Getting WhatsApp to work on more than one smartphone had always felt like a pipe dream; it doesn’t feel like a feature that would ever be introduced. This makes reviewing different smartphones slightly more cumbersome, especially if I’m switching between different platforms (iOS and Android).
But there is light at the end of the tunnel. Thanks to the introduction of companion mode – albeit in beta form – I can now run WhatsApp on two different phones natively at the same time. The best part is, I don’t even need to sideload any particular version of WhatsApp or root the phone to accomplish this.
If you’ve always wanted to run WhatsApp on multiple phones natively, here’s how to do it.
First, a disclaimer. Unfortunately, this method only works if you’re trying to get WhatsApp to run natively on a second device running on Android. It’s fine if your primary WhatsApp device is an iPhone – this is the case for me – but you can’t have a “second WhatsApp” running on another iPhone.
Okay, to start off, just download WhatsApp through the Google Play Store on your second phone. Once you’ve done that, enable developer mode by tapping on the “build number” option seven times. Next, go to the developer options and find for the “minimum width” setting. Make sure you record the original value first before proceeding to the next step.
Now, you’ll need to change the value to 600; wide enough to “trick” apps into thinking your phone is a tablet, as companion mode is currently offered for Android tablets. Finally, just launch WhatsApp after adjusting the width value, and go through the setup process until you see a QR code. Scan this with your primary WhatsApp phone to complete the link, and voila! You’ve got WhatsApp running natively on a second phone.
Of course, make sure you change the minimum width of your phone back to the default value to avoid running into any issues. For the sake of context, I set up the Samsung Galaxy A34 as my second WhatsApp phone, and the setup process should be similar to most (if not all) modern Android devices.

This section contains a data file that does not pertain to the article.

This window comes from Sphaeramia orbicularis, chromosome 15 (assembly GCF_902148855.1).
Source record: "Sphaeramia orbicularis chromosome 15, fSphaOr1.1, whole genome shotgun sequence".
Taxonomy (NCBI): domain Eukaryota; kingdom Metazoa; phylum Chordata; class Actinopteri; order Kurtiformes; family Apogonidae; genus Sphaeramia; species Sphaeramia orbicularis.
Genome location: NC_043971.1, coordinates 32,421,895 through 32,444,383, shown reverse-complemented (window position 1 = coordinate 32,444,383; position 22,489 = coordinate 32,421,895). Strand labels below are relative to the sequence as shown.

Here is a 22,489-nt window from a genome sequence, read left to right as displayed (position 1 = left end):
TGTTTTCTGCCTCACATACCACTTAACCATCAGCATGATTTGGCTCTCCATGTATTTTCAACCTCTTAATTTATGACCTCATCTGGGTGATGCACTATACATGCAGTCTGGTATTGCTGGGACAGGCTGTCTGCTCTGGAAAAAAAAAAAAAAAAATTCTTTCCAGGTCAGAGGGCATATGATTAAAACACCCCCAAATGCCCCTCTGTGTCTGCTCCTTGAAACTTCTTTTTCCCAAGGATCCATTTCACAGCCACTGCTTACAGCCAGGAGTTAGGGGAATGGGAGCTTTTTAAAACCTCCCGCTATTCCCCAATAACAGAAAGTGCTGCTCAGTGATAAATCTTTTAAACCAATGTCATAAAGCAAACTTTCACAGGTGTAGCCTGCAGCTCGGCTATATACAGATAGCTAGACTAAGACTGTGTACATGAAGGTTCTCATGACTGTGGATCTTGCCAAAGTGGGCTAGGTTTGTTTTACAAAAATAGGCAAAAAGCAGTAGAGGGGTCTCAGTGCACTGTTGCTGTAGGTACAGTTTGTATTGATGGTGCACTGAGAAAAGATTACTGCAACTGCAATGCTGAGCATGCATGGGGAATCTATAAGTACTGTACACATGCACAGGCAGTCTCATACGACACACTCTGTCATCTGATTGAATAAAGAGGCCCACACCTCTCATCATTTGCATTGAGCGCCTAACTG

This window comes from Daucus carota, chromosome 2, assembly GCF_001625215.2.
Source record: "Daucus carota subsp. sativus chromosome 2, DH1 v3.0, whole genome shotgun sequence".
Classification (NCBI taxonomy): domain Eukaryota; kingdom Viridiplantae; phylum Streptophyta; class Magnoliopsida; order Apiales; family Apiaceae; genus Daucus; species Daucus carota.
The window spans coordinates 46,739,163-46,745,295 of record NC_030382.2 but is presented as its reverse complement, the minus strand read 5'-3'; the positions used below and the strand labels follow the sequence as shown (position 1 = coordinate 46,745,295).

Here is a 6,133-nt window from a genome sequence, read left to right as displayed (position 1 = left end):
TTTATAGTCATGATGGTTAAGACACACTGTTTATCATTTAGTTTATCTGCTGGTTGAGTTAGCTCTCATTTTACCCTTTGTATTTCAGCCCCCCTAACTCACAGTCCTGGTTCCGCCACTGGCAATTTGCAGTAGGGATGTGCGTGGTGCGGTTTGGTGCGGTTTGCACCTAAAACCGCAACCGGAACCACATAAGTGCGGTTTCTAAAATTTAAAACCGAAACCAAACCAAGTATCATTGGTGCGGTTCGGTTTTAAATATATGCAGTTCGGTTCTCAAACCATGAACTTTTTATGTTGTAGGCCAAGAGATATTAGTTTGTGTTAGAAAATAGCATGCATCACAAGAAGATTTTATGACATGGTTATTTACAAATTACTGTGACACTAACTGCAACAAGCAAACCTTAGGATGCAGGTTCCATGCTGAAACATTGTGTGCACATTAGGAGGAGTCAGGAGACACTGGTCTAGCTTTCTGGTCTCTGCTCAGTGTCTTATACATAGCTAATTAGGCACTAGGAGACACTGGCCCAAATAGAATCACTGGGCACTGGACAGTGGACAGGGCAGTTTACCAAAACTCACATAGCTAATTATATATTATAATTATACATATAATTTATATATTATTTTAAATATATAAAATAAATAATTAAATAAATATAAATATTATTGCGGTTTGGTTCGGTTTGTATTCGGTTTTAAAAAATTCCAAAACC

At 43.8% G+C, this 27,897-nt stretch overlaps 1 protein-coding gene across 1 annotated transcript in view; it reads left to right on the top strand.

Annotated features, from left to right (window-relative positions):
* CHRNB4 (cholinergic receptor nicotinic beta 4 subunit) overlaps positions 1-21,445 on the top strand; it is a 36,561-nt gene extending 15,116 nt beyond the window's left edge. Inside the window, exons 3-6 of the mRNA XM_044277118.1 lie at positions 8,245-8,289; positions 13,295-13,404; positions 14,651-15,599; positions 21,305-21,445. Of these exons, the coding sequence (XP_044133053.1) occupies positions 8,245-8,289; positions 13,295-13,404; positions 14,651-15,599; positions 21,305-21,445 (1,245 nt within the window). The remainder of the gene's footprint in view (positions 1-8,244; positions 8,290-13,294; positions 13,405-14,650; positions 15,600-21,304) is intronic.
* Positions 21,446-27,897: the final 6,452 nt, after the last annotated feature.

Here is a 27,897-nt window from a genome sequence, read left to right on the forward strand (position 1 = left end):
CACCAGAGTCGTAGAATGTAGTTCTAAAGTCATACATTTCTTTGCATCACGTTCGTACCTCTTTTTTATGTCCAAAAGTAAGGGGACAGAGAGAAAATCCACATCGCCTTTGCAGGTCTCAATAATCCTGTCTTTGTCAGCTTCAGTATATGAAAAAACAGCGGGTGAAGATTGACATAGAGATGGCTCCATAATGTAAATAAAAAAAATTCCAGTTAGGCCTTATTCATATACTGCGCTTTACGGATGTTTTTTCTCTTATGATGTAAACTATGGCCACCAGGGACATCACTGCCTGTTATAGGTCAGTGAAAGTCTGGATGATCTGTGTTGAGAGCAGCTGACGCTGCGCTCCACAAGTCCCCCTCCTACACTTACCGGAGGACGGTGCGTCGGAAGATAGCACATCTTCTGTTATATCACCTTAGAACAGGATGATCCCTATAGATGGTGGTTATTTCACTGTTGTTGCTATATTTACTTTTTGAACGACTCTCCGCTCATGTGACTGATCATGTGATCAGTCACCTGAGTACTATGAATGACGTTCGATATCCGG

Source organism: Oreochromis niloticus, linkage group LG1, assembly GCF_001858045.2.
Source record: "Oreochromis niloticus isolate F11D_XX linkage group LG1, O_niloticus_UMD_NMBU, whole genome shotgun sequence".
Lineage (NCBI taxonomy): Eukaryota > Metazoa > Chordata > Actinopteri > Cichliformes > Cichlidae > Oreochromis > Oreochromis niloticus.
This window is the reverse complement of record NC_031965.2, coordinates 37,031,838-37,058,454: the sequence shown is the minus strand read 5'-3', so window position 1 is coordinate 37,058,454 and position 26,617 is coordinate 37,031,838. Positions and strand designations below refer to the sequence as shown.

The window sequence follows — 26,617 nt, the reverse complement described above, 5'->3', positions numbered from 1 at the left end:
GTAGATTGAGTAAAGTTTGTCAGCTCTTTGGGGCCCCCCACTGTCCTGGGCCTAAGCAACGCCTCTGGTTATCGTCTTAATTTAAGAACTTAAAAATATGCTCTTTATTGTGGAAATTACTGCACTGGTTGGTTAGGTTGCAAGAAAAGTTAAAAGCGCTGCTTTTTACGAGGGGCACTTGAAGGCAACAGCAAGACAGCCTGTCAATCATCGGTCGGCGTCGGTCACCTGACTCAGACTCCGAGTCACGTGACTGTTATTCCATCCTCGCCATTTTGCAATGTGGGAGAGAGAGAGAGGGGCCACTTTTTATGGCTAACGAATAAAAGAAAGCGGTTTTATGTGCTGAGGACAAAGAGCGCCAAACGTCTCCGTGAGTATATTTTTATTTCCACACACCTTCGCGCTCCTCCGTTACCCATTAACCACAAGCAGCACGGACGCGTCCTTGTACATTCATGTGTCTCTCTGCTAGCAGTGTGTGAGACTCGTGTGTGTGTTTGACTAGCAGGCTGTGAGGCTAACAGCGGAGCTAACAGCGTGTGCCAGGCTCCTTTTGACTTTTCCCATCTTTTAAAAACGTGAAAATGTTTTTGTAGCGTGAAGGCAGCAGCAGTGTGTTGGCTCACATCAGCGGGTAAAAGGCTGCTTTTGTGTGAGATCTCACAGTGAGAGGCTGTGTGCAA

Technically, you can have up to four other Android phones running on WhatsApp simultaneously, as you’re only limited by the max amount of linked devices (up to four). This includes any other devices you’ve linked through WhatsApp Web or the desktop app.
As for how well WhatsApp runs on my second phone, it’s (almost) flawless. I can make and receive WhatsApp calls without issue, there’s no delay in receiving messages, and my primary WhatsApp device doesn’t need to be connected to the internet either for the app to keep running; perfect.
Well, I do occasionally get the “waiting for this message” notice, and not all of my chat history is reflected in the second WhatsApp phone. But all in all, these are not huge issues to me.
It’s worth mentioning again that companion mode is still being tested in the beta version of WhatsApp, so there’s a chance you may run into some bugs. Once testing has concluded, we reckon the feature will be added to the phone version of the app without needing to go through the workaround outlined in this article.
And that is how you can get WhatsApp to run natively on a second, third, or fourth phone. While it’s unfortunate that companion mode is only limited to Android devices at the moment, there’s a good chance iOS will get it too once the feature gets out of beta.
In the meantime, I don’t have to trouble myself by setting up WhatsApp over and over again when I need to review new smartphones. I cannot overstate just how happy I am to be able to use WhatsApp (properly) on a second phone now.